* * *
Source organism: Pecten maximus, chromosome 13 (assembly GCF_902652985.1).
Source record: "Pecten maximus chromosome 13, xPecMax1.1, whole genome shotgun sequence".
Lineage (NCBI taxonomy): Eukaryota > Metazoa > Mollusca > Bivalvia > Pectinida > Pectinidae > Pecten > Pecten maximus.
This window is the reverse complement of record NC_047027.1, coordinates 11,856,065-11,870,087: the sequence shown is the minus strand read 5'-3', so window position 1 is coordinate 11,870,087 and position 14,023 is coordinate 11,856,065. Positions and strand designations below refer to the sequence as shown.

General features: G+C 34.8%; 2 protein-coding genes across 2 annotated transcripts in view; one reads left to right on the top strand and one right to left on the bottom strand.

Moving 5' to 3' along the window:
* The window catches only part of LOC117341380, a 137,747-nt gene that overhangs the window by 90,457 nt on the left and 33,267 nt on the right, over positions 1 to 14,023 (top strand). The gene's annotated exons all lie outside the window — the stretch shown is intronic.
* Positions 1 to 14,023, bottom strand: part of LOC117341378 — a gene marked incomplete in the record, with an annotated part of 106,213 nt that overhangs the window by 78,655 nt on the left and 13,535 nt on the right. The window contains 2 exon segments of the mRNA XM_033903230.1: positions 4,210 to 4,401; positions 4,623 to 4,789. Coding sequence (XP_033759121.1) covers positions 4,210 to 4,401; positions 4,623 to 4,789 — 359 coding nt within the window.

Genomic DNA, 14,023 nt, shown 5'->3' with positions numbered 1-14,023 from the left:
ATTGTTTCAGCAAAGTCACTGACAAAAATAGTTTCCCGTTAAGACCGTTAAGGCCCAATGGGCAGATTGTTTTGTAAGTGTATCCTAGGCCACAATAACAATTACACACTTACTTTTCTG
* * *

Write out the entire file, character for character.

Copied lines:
Source organism: Pecten maximus, chromosome 13 (assembly GCF_902652985.1).
Source record: "Pecten maximus chromosome 13, xPecMax1.1, whole genome shotgun sequence".
Lineage (NCBI taxonomy): Eukaryota > Metazoa > Mollusca > Bivalvia > Pectinida > Pectinidae > Pecten > Pecten maximus.
This window is the reverse complement of record NC_047027.1, coordinates 11,856,065-11,870,087: the sequence shown is the minus strand read 5'-3', so window position 1 is coordinate 11,870,087 and position 14,023 is coordinate 11,856,065. Positions and strand designations below refer to the sequence as shown.

General features: G+C 34.8%; 2 protein-coding genes across 2 annotated transcripts in view; one reads left to right on the top strand and one right to left on the bottom strand.

Moving 5' to 3' along the window:
* The window catches only part of LOC117341380, a 137,747-nt gene that overhangs the window by 90,457 nt on the left and 33,267 nt on the right, over positions 1 to 14,023 (top strand). The gene's annotated exons all lie outside the window — the stretch shown is intronic.
* Positions 1 to 14,023, bottom strand: part of LOC117341378 — a gene marked incomplete in the record, with an annotated part of 106,213 nt that overhangs the window by 78,655 nt on the left and 13,535 nt on the right. The window contains 2 exon segments of the mRNA XM_033903230.1: positions 4,210 to 4,401; positions 4,623 to 4,789. Coding sequence (XP_033759121.1) covers positions 4,210 to 4,401; positions 4,623 to 4,789 — 359 coding nt within the window.

Genomic DNA, 14,023 nt, shown 5'->3' with positions numbered 1-14,023 from the left:
ATTGTTTCAGCAAAGTCACTGACAAAAATAGTTTCCCGTTAAGACCGTTAAGGCCCAATGGGCAGATTGTTTTGTAAGTGTATCCTAGGCCACAATAACAATTACACACTTACTTTTCTG